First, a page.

The first time I met Kanchan Bhattacharya, seven years ago, was something of a shock. I was expecting someone a bit tough, as befitted a woman famous for being the first woman Indian Police Service officer in Uttar Pradesh (home of misogyny, patriarchy, feudalism, regression, take your pick), the second woman IPS officer in the country after Kiran Bedi, the first woman to become a Director General of Police, in Uttarakhand.
I was also curious to see the woman who inspired the television serial Udaan in 1989, directed by Kavita Chaudhary who also played the lead and rocked it in a performance lauded for its empowering message, conveyed without the shrill hysteria and loud histrionics that characterise Indian drama on both big and small screen.
It was a show that had a huge audience that closely followed the trials and vicissitudes of Kalyani Singh who became an IPS officer in large part to ensure that her beloved father could get the justice he deserved in a land dispute reflective of the mores and mindsets of the Hindi heartland. It was also pretty much the early story of director Kavita’s sister, Kanchan Bhattacharya.
A wide-eyed view
At our first meeting, Kanchan Bhattacharya walked in dressed in flow-y fabrics, her outfit conveying an untrammeled, layered look with which I was to become familiar over the years. She had retired from service in 2007 and was now resident in Mumbai. I never saw her in a uniform, but one look at her pictures, and it was as if Kalyani Singh had come to life. And yet she couldn’t be more different from the screen portrayal.
A member of the tiny and fiercely-guarded book club to which we both belonged, meeting once a month to talk about our reading, time and again she made us marvel at her outlook on life. She seemed so wide-eyed about life and its experiences that at times she exasperated me. I suspect that was partly because she made us seem such hard-bitten wretches in comparison.
Time and again we would turn to her for vindication about our opinions on the general state of policing in this country. Time and again she would contradict us – always sweetly, sometimes inflexibly. You cannot make sweeping judgements, she would say. I know there is corruption, I know there is very deep rot in the police, but not all are bad. Time and again, irately we would scold her on her seeming naivete. But as things turned out, she had an extraordinarily gentle view of life, all the more rare, considering her professional background.
Sad books, violent stories, the rough and rumble of life depicted a little more clearly than it needed, books with heroines bound for a bad end, all upset her. Can’t we read something a little happier, she would say plaintively, as it is life can be so ugly. But book clubs read pretty much everything, if not together then individually, like we did.
We read Norwegian writer Jo Nesbo’s Macbeth, a best seller based upon a thoroughly dystopian view of a vaguely Scottish world that was dark and destroyed. Surprisingly Kanchan Bhattacharya read it without murmur. But then Macbeth was not just a riff on Shakespeare but a tormented police officer in his own right and the protagonist of the book, and she had read it not just as a story but a police procedural as well.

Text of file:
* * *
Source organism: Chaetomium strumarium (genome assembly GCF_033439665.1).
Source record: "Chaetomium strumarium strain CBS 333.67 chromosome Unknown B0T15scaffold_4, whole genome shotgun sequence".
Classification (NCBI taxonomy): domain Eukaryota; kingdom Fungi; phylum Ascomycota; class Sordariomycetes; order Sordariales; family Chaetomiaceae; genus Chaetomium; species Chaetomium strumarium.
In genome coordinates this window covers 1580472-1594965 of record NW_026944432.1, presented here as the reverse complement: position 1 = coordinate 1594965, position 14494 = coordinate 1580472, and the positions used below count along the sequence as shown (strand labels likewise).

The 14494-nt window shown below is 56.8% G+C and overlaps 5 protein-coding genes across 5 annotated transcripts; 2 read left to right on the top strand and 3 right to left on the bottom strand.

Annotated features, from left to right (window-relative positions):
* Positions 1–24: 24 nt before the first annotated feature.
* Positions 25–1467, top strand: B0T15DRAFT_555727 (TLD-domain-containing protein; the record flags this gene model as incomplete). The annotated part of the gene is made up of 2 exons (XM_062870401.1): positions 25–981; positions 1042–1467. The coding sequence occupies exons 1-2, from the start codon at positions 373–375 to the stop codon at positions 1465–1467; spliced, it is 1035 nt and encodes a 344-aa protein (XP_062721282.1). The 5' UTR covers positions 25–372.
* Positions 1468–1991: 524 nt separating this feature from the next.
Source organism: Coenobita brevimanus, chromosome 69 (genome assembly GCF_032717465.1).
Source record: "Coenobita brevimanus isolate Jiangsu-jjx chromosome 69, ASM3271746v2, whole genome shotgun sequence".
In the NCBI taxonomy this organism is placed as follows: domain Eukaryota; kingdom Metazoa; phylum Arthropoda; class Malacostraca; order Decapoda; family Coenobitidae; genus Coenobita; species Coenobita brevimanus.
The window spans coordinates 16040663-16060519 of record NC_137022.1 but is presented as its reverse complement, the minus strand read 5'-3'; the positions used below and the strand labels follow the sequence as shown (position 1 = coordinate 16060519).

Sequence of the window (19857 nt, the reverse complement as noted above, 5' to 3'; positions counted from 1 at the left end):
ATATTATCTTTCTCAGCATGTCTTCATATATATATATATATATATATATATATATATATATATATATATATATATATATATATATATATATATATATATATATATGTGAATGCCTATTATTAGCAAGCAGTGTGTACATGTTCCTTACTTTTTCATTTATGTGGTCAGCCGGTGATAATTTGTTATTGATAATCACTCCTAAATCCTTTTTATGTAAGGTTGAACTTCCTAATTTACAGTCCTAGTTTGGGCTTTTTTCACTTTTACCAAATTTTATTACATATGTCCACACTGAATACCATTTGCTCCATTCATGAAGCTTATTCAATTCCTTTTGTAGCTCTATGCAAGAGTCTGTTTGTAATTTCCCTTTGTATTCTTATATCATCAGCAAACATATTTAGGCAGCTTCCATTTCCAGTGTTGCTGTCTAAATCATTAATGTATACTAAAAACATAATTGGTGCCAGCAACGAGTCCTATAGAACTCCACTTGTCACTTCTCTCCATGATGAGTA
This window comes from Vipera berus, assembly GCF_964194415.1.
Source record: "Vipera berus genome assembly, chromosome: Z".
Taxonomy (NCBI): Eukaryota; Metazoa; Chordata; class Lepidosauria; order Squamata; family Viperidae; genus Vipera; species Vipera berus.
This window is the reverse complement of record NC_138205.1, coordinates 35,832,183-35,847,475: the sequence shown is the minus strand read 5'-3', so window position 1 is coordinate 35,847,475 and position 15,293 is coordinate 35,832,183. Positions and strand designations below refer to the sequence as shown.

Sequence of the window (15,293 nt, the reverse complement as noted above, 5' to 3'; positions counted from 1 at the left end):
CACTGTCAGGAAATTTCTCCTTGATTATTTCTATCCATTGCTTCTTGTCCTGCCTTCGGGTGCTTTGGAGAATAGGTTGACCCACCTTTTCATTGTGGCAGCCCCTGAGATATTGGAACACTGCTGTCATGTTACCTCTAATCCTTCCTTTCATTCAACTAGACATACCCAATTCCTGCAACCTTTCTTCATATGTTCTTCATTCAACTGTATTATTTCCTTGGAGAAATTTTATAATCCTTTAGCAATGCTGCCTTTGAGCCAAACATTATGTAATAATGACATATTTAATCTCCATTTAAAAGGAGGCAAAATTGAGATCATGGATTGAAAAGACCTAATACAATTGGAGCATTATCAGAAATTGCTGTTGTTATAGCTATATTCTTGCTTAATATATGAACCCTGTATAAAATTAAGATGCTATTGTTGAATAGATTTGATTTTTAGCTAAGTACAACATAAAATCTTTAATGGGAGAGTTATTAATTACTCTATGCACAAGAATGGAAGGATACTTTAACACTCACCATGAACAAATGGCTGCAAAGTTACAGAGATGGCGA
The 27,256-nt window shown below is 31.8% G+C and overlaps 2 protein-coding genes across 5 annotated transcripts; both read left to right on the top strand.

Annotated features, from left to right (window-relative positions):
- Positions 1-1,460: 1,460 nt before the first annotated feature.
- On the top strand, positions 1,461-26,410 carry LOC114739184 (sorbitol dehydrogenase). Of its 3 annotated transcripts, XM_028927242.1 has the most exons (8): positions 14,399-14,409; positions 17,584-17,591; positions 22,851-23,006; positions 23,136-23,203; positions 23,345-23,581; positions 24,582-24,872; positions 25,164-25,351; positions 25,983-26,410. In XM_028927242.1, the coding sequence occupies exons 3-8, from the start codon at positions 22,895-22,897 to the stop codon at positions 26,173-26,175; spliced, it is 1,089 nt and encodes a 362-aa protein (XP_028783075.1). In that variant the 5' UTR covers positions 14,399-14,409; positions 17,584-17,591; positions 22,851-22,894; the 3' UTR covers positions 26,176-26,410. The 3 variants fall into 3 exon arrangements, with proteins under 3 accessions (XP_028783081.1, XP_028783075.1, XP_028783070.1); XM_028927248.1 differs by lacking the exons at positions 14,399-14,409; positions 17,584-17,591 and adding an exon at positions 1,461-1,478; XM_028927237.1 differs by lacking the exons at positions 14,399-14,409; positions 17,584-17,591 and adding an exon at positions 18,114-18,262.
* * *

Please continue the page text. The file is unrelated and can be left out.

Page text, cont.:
We met to discuss it at the Birdsong Café on the beautiful Waroda Road in Bandra, and we hung on her words as she spoke about similarities and differences, and she was the undoubted authority. Still, she didn’t particularly like the book, except that it made the Indian policeman look tame in comparison.
It rattled me at times, the way she seemed to marvel at the experiences that our jobs sometimes threw up, to the extent that I thought it was a send-up of sorts. After all, she was the one who had been exposed to the rough and ready in life through a long career punctuated by awards for this, awards for that. Personally, we felt that all women in the IPS deserved awards as big as dinner plates, but even here, Bhattacharya was a trail-blazer. That she stayed so grounded and so diffident was a marvel.
What was absolutely not a surprise was her announcement to us that she was going to fight elections from the Aam Aadmi Party for the Haridwar constitutency in Uttarakhand in 2014. We just could not see her with the major parties. Not after her concern for the little person, the vulnerable, for those who needed help. We followed her progress keenly, the gallant figure with the Aam Aadmi topi on the head.
On June 25 last year, we received the picture that was to lead to the long (and short) road to her death. Long in the sense that we expected her to recover. Short in that, this time last year she was still so perky, still sending us messages on our Whatsapp group.
But the picture. It showed Kanchan Bhattacharya lying on a road, her knees bent, her head on her handbag. She looked very composed, comfortable even. Before it came, however, there was a message, casual, almost throwaway at 4.18 pm. Girls, it said, I’ve fractured L2 and am in hospital. In Dun. Will share details later.
When this set off an absolute flurry of concern, with messages crisscrossing each other, there came her picture at 5.09 pm. Concern and cross-messaging went through the roof. In all this, we just wanted to know who was taking care of her till her frantically-concerned family took over.
Cop are taking care, said the laconic message. Can’t travel for six weeks.
Okay, we thought, she’ll miss one book club meeting.
Back in Mumbai, following complications, she missed them all. She died on August 26. Now we will have to settle with her being the unseen member at each one. We’ll miss her.
Carol Andrade is a veteran journalist. This article first appeared on Spiceenquirer.